Political analysts caution that traditional safety net programs are not, on their own, top of mind for many voters in an election year. But the loss of benefits — and any added financial strain it causes — is likely to feed into voters’ generally gloomy view of the economy.
“The main effect would come from a generalization of the specific patterns to a general perception that the economy is not doing well,” said Matt Grossman, director of the Michigan State University Institute for Public Policy and Social Research.
For student loan borrowers, families with children in day care and low-income Americans who rely on SNAP or WIC, those effects are just starting to sink in:
On Oct. 1, SNAP, the nation’s leading anti-hunger program, began again purging people from its rolls for not meeting work requirements, after a pause during the pandemic.
At the same time, the number of adults required to meet the work requirements started expanding this fall thanks to language House Republicans pushed to include in the debt limit deal Congress passed at the end of May. Under the debt limit law, the age limit for adults subject to the work requirement rose to 50 on Sept. 1, and to 52 on Oct. 1. The age limit will eventually increase to include adults as old as 54.
Biden administration data shows roughly 8 in 10 licensed U.S. child care providers tapped the Covid-era stabilization funding during the pandemic. Health and Human Services Secretary Xavier Beccera has warned that the $24 billion program’s termination at the end of September will result in rising child care costs and cause some providers to close their doors, potentially leaving tens of thousands of children without access to care.
“It’s going to feel more like a slow roll, but then when the cumulative effect is in place, we’ll see that more women dropped out of the labor force; more businesses struggle to find people to hire; more children and families cannot find a slot,” said Melissa Boteach, vice president for child care at the left-leaning National Women’s Law Center.
The White House has asked Congress for $16 billion to extend the program for another year. But Republicans have expressed doubt that more federal funding, particularly for traditional day care, is the best way to address child care needs.
One potential compromise: a tax package that could incentivize employers to help fill the gap, something groups like the U.S. Chamber of Commerce favor over additional spending. But many on the left are skeptical that those provisions could fill the gap as well as additional funds.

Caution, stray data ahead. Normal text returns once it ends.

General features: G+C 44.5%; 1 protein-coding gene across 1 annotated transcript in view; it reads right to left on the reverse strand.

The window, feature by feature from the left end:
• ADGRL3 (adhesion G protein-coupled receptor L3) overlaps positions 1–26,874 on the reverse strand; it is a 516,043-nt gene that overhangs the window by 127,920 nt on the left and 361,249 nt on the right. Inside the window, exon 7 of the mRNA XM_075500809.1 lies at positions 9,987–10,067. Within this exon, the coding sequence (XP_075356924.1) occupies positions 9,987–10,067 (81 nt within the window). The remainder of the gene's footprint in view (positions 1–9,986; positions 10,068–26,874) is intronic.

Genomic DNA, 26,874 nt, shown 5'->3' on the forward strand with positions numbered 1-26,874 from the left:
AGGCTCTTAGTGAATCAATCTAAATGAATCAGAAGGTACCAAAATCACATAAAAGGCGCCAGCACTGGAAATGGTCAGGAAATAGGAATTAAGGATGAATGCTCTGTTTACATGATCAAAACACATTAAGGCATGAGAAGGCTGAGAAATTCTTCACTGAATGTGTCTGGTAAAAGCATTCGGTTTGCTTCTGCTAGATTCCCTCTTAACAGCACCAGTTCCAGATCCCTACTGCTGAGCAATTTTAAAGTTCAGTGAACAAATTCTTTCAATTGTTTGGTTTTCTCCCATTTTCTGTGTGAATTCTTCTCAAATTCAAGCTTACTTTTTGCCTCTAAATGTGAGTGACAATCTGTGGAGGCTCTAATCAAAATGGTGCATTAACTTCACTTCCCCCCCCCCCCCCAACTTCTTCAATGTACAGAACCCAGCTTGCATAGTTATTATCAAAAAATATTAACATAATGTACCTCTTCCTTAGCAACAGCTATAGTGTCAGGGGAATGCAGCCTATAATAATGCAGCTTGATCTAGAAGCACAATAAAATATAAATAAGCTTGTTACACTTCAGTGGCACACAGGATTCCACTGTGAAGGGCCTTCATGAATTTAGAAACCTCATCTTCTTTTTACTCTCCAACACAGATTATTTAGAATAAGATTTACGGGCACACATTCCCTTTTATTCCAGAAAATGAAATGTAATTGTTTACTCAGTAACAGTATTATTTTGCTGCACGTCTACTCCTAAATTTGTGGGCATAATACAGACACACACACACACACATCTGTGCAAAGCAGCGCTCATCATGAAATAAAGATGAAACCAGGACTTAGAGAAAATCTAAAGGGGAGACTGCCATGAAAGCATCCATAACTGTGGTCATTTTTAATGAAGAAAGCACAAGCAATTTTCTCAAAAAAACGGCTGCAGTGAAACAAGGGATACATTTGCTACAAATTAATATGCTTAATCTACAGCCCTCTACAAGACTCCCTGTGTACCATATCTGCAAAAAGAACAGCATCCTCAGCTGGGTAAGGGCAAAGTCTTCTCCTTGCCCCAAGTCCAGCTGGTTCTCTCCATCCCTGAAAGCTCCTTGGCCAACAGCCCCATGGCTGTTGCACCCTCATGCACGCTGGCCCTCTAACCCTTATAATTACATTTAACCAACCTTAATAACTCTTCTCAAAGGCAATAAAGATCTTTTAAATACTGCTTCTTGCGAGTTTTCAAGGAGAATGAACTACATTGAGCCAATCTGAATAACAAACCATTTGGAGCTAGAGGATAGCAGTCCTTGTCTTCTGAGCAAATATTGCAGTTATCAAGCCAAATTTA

About 28 million Americans began receiving student loan bills over the past few months, an unprecedented number of borrowers who are beginning to repay their debts at the same time.
The Biden administration has taken some steps to soften the blow. The Education Department is offering an “on-ramp” forbearance period in which borrowers won’t be reported as delinquent to credit bureaus if they fail to make payments over the next year. The administration is also promoting its new loan repayment program — dubbed the “SAVE” plan — which lowers monthly payments for many borrowers, based on their income.
It’s too early to know yet the extent to which student loan borrowers are actually meeting their monthly payments or how many are falling behind. But many borrowers have indicated that they expect to struggle with payments. Research from the Philadelphia Fed found that lower-income borrowers, borrowers with less than a bachelor’s degree, and Black borrowers were among the most likely to anticipate not being able to make a payment in October.
As with student loan repayments, Americans are likely to feel the impact of these other benefit cliffs gradually, over the course of the coming months. For the White House, which is banking on better economic trends in the new year to help its “Bidenomics” message finally cut through, the timing couldn’t be worse.
Still, the White House official POLITICO spoke to argued the shrinking social safety net is not the answer to “the mystery” of why Biden isn’t polling better on the economy. “Poverty rose relative to last year, but it’s not up relative to pre-pandemic,” the official pointed out. “Wages and incomes are up in real terms, and especially so at the bottom.”
Eleanor Mueller contributed to this report.